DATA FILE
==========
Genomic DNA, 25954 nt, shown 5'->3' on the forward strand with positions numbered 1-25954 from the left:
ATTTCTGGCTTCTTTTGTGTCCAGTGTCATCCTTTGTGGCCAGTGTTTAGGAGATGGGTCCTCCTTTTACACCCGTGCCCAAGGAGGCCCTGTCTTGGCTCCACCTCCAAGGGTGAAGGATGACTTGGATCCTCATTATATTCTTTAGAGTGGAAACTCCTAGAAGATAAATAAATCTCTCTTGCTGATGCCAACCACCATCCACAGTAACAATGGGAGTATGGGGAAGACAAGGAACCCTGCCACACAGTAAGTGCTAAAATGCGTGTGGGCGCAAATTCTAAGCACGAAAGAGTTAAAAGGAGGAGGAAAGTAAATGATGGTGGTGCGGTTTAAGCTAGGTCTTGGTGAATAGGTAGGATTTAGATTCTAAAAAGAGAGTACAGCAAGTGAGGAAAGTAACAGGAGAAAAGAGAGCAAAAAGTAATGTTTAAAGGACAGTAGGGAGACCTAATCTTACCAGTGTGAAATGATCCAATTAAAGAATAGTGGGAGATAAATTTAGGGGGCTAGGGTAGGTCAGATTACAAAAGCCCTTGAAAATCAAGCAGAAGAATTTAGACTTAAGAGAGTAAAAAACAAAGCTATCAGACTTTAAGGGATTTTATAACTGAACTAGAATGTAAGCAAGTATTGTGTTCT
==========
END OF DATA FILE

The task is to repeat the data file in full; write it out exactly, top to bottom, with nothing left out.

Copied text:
Genomic DNA, 25954 nt, shown 5'->3' on the forward strand with positions numbered 1-25954 from the left:
ATTTCTGGCTTCTTTTGTGTCCAGTGTCATCCTTTGTGGCCAGTGTTTAGGAGATGGGTCCTCCTTTTACACCCGTGCCCAAGGAGGCCCTGTCTTGGCTCCACCTCCAAGGGTGAAGGATGACTTGGATCCTCATTATATTCTTTAGAGTGGAAACTCCTAGAAGATAAATAAATCTCTCTTGCTGATGCCAACCACCATCCACAGTAACAATGGGAGTATGGGGAAGACAAGGAACCCTGCCACACAGTAAGTGCTAAAATGCGTGTGGGCGCAAATTCTAAGCACGAAAGAGTTAAAAGGAGGAGGAAAGTAAATGATGGTGGTGCGGTTTAAGCTAGGTCTTGGTGAATAGGTAGGATTTAGATTCTAAAAAGAGAGTACAGCAAGTGAGGAAAGTAACAGGAGAAAAGAGAGCAAAAAGTAATGTTTAAAGGACAGTAGGGAGACCTAATCTTACCAGTGTGAAATGATCCAATTAAAGAATAGTGGGAGATAAATTTAGGGGGCTAGGGTAGGTCAGATTACAAAAGCCCTTGAAAATCAAGCAGAAGAATTTAGACTTAAGAGAGTAAAAAACAAAGCTATCAGACTTTAAGGGATTTTATAACTGAACTAGAATGTAAGCAAGTATTGTGTTCT